I hated The Hateful Eight!
I loved the style, the magnificent script, the cinematography, the quality and beauty of it in 70mm print. It opens with a 3-minute old styled Overture, then after 2 hours, gives us an Intermission. The credits are written in old script, and the music by multi-award winning composer Ennio Morricone (The Good, the Bad and the Ugly, The Untouchables, The Mission etc.) was magical. But the fairy-tale soon ended.
I’ve listened to all the hype about this being Quentin Tarantino’s “trademark” style, long been recognised as an outrageous, brilliant but bizarre filmmaker but the violence was really over the top brutality. Just how much “blood and guts” can one filmgoer stomach?
The Hateful Eight is a western set in post Civil War; it begins in the beautiful snow-covered mountains of Wyoming, where far in the distance we can see a stagecoach bleakly making its way towards us in a relentless snowstorm. In the stagecoach is John aka “The Hangman” Ruth (Kurt Russell, doing a very faithful impression of John Wayne) a bounty hunter taking his foul-mouthed prisoner Daisy Domergue (Jennifer Jason Leigh) to Red Rock for his remuneration and her hanging.
Two “hitchhikers” are also caught in the blizzard and talk their way into getting onboard. Warren’s AKA “The Bounty Hunter” (Samuel L Jackson) old horse has succumbed to the weather but he has 3 very dead and frozen bodies to transport to Red Rock as his bounty. Warren is a Union Army veteran reputedly in possession of a personal letter from Abraham Lincoln, and is an old war acquaintance of John Ruth’s. The other traveller is Walton Goggins (Chris Mannix) an ex-Confederate and the soon-to-be appointed new sheriff of Red Rock.
As the storm intensifies they arrive on the Butterfield Overland Stagecoach and take shelter in an outpost, “Minnie’s Haberdashery”.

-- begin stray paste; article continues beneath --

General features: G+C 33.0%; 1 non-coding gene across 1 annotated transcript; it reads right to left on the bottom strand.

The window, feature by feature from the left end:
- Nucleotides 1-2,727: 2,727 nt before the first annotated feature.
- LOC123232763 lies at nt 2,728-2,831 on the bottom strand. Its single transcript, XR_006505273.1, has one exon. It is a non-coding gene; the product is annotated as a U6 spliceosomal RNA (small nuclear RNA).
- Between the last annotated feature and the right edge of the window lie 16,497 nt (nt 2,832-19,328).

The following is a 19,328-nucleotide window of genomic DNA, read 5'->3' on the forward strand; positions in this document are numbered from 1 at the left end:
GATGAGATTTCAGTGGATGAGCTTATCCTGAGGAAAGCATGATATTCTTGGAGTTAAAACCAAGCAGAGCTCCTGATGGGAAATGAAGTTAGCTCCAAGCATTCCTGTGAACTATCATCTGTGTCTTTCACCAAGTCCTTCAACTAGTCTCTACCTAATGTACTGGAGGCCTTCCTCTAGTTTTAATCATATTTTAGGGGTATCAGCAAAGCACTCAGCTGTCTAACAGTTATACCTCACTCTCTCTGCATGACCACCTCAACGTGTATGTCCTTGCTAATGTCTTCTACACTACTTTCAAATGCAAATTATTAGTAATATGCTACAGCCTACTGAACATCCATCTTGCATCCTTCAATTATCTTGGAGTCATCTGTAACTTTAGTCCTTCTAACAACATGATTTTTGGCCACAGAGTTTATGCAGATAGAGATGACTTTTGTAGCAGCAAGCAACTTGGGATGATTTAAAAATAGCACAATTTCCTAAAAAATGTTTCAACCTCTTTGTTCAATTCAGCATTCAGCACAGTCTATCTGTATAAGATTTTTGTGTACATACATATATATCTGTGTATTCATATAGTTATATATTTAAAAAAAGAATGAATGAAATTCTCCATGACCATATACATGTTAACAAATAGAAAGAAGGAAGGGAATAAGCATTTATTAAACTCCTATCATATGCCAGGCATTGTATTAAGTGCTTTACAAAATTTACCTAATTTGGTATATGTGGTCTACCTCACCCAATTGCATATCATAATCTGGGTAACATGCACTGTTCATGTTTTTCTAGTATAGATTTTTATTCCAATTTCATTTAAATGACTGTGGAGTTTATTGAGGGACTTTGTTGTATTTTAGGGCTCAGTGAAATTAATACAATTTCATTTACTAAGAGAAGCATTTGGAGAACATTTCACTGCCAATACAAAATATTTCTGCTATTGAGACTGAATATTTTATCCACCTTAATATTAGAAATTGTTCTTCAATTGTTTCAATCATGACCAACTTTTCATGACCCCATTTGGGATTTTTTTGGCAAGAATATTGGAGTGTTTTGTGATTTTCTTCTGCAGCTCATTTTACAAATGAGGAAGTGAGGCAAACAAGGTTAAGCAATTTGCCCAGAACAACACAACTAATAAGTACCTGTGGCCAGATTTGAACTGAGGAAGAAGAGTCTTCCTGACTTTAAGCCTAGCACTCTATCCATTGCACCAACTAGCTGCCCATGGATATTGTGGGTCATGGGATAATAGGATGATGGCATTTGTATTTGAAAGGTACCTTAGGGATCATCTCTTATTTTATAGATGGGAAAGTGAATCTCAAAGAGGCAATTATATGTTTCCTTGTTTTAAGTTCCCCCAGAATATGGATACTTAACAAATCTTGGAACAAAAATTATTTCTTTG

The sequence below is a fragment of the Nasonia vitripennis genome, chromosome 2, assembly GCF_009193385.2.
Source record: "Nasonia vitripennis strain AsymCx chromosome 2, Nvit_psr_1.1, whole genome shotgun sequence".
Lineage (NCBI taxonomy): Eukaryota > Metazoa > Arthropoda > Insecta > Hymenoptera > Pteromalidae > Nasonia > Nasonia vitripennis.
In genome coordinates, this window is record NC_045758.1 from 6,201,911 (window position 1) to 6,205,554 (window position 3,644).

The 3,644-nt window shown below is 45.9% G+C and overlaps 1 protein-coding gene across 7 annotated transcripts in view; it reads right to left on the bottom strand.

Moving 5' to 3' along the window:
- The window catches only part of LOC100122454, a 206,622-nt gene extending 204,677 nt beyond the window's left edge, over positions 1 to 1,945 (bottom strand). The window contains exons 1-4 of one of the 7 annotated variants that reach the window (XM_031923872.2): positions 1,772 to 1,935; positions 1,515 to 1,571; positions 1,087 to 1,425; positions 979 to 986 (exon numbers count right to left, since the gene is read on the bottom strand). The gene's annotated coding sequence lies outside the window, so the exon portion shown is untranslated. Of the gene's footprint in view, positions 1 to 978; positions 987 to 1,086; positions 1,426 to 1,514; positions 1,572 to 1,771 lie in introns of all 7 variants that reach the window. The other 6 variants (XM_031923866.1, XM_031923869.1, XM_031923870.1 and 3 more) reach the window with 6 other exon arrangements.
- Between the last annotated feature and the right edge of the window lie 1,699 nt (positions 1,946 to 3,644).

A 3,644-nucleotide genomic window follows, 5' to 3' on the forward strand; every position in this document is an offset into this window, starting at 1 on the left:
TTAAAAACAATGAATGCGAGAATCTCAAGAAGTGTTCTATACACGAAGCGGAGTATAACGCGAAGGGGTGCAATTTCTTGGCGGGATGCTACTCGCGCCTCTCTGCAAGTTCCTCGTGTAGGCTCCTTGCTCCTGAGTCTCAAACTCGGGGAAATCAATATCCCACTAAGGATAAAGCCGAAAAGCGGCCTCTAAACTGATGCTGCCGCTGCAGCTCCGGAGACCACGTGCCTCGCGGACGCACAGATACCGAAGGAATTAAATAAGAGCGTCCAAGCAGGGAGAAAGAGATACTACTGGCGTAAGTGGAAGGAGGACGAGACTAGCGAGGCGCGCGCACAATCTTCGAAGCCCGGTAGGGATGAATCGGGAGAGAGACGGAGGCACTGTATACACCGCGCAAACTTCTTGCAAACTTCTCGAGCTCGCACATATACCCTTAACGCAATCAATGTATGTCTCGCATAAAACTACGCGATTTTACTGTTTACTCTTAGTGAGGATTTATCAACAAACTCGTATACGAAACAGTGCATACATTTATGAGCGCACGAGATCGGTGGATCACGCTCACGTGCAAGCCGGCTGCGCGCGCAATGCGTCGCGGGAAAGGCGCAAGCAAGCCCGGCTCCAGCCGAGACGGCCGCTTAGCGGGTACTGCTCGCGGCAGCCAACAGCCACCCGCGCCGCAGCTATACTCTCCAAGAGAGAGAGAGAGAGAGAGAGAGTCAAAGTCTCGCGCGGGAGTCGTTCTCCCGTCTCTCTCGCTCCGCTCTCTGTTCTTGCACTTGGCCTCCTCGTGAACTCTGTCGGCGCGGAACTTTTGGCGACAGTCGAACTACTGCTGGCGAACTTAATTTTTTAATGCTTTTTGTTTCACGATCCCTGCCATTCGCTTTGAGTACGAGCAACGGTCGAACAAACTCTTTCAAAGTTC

Already taking refuge here is Oswaldo Mobray (Tim Roth), Confederate General Sandy Smithers (Bruce Dern), Michael Madsen (Joe Gage) and Bob, the Mexican caretaker of “Minnie’s” (Demain Bichir).
This is when the fun begins!
Polite introductory conversations around the coffee-pot soon detour into racial derisions and political taunts. No one is who we think they are.
With the exception of Ruth and the stagecoach driver, everybody in The Hateful Eight has some kind of secret that they’re hiding, some part of their background story that doesn’t check out, and some reason to hate all the other characters. At one point, Mobray proposes they divide the room between Union men and ex-Confederates, to prevent any further arguing.
Eventually the floorboards and bodies are slicked with blood and brain matter, I found this becoming gratuitous violence.
There are some very funny lines.
The usual Tarantino quirks are there – the characters are named after underrated directors, lesser B-movie starlets, and John Ford bit players. There are the usual out-of-time references e.g. to pen-pals (well before pens were invented), and after interval we have Tarantino’s voice-over giving us a catch-up.
I doubt there’ll be too many negative evaluations of this Tarantino 3 hour epic, after all, it is what you expect from QT, the humour, the anti-racism, (although there was a lot of the N-word) but I thought the brilliance of the whole production was out-weighed by the violence, horror and blood-spilling.
ROK’S RATINGS – 2.5 glasses bubbly